A widespread small fan-shaped fungus on dead or dying hardwood with white, hairy skin and lengthwise split pseudo gills.
|Common Names||Splitgill, Split Gill, Crawen Dyllog (CY), Rozszczepka Pospolita (PL), Hasadtlemezű Gomba (HU)|
|Scientific Name||Schizophyllum commune|
|Season Start||All Year|
|Season End||All Year|
|Average Mushroom height (CM)|
|Average Cap width (CM)||1–3(5)|
1–3(5) cm across, fan-shaped, soft when young, turns leathery with age. Upper surface is white or off-white, sometimes with pink tinge, often covered with algae (which makes it green), and it is extremely hairy. It attached to the host/substrate in one point.
They are rather delicate pseudo gills or ridges, not real gills, radially growing from the attachment point to the host/substrate, often branched towards the margin of the fruit body. The species got its scientific and common English names because these pseudo gills are split lengthwise.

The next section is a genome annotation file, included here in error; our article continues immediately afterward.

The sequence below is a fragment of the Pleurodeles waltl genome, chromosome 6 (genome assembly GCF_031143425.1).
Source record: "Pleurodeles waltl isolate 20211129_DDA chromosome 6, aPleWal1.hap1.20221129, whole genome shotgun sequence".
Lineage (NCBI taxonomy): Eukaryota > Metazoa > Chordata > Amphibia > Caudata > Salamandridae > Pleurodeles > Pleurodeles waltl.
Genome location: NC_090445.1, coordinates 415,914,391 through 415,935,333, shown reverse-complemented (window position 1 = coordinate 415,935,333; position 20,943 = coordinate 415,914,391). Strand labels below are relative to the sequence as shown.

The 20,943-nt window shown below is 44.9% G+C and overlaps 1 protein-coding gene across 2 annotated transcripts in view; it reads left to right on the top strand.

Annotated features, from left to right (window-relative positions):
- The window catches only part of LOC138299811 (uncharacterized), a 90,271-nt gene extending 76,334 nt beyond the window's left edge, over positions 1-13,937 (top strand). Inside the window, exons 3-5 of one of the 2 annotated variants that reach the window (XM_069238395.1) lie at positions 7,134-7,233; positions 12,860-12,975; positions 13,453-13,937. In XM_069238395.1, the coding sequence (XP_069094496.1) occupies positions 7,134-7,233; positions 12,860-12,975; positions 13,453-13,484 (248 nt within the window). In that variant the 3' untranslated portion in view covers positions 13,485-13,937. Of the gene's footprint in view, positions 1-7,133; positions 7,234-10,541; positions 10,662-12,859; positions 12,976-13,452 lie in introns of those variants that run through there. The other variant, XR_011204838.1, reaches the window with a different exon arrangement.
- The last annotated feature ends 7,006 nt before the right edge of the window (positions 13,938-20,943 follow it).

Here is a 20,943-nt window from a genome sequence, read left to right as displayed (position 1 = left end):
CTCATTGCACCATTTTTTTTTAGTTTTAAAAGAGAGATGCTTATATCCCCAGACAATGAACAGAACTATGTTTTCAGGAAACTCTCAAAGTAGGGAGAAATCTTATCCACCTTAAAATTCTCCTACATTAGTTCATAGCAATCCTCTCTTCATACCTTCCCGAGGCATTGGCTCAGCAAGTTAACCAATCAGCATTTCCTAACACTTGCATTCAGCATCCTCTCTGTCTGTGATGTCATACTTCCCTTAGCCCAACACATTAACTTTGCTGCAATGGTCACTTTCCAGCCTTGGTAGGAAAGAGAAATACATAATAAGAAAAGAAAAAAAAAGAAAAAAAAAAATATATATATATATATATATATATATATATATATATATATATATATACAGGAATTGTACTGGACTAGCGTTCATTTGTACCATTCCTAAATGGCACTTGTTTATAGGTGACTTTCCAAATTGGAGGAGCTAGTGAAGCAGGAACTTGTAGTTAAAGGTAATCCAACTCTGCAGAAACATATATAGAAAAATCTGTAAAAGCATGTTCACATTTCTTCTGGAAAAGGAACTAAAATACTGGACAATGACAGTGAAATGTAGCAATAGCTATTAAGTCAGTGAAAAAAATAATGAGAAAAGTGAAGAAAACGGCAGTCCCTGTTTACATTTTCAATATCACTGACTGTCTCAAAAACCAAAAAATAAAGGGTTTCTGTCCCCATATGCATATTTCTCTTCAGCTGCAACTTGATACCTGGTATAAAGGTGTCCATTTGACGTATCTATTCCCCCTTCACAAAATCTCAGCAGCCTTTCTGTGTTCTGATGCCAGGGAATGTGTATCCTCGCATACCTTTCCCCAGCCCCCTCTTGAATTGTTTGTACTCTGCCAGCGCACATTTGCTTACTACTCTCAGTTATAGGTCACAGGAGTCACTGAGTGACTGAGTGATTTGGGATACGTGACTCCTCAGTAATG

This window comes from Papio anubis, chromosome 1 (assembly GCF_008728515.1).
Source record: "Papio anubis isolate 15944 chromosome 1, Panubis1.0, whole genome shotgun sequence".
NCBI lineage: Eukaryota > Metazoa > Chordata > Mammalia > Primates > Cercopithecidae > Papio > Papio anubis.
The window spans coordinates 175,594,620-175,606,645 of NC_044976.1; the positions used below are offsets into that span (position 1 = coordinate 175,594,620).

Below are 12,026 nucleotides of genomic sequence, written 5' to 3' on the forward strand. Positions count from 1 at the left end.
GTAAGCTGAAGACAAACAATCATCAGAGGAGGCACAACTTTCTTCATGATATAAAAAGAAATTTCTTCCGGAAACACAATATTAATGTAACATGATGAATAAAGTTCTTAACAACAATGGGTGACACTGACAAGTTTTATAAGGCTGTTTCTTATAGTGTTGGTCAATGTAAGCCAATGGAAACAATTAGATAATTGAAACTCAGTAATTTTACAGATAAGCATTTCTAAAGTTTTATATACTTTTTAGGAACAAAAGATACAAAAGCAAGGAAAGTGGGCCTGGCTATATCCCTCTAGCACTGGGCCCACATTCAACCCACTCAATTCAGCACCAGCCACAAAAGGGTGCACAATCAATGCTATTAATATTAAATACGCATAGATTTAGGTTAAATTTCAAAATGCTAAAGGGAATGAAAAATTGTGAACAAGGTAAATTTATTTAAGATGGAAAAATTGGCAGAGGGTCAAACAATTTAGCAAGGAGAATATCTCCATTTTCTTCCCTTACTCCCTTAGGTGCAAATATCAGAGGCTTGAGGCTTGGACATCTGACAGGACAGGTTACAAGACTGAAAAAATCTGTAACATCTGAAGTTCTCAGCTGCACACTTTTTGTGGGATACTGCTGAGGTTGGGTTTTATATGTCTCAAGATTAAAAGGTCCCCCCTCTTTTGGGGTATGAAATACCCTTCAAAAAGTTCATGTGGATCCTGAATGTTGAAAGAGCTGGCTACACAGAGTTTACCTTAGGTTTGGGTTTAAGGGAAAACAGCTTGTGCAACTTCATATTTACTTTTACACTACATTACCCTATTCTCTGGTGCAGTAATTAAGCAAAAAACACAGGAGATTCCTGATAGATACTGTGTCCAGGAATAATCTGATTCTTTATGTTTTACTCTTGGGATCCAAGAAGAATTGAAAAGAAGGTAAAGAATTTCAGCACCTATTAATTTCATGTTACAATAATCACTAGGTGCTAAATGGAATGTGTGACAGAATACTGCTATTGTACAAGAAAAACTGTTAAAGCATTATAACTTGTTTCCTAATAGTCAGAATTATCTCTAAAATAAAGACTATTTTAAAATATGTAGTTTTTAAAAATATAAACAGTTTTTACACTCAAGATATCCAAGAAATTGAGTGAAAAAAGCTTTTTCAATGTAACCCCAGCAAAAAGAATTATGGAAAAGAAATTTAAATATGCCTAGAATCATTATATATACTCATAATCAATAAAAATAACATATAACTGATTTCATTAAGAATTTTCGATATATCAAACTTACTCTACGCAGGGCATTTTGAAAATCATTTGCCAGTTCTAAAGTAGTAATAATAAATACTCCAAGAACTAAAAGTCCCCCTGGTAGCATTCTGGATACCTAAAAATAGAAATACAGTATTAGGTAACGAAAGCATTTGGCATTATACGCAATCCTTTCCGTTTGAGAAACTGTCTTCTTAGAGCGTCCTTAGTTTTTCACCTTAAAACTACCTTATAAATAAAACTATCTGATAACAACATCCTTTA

Thin, soft and rubbery-flexible when young, became tough and leathery with age.
Saprotrophic, growing on dead branches, and already dead parts of weak but living deciduous trees without any strong preferences, causing white-rot. Also, can be found on pile of wood piles, cut off branches etc. whole year long.
It can be confused with Crimped Gill (Plicaturopsis crispa), which also has pseudo gills or ridges, but they aren’t split, and its cap is smooth and zonated.
Taste / Smell
Taste and smell indistinctive.
Occasional and widespread in the UK. One of the most common macrofungal species globally and only absent in Antarctica.
Spore print is white. Spores are clear or colourless (hyalin), smooth and sub-cylindric.
It is a known human pathogen too, but extremely rarely causes any troubles. Its mycelium was found in several parts of the human body, but we have less than a hundred cases worldwide since it was first discovered in late 80s. As it seems, it is not only affecting immunocompromised patients.
Also, it is one of the few medicinal mushrooms which after it went through the whole clinical spectrum of tests and trials ended up as a prescribed medicine in Southeast Asia. It was discontinued about a decade ago. You can read more about it here.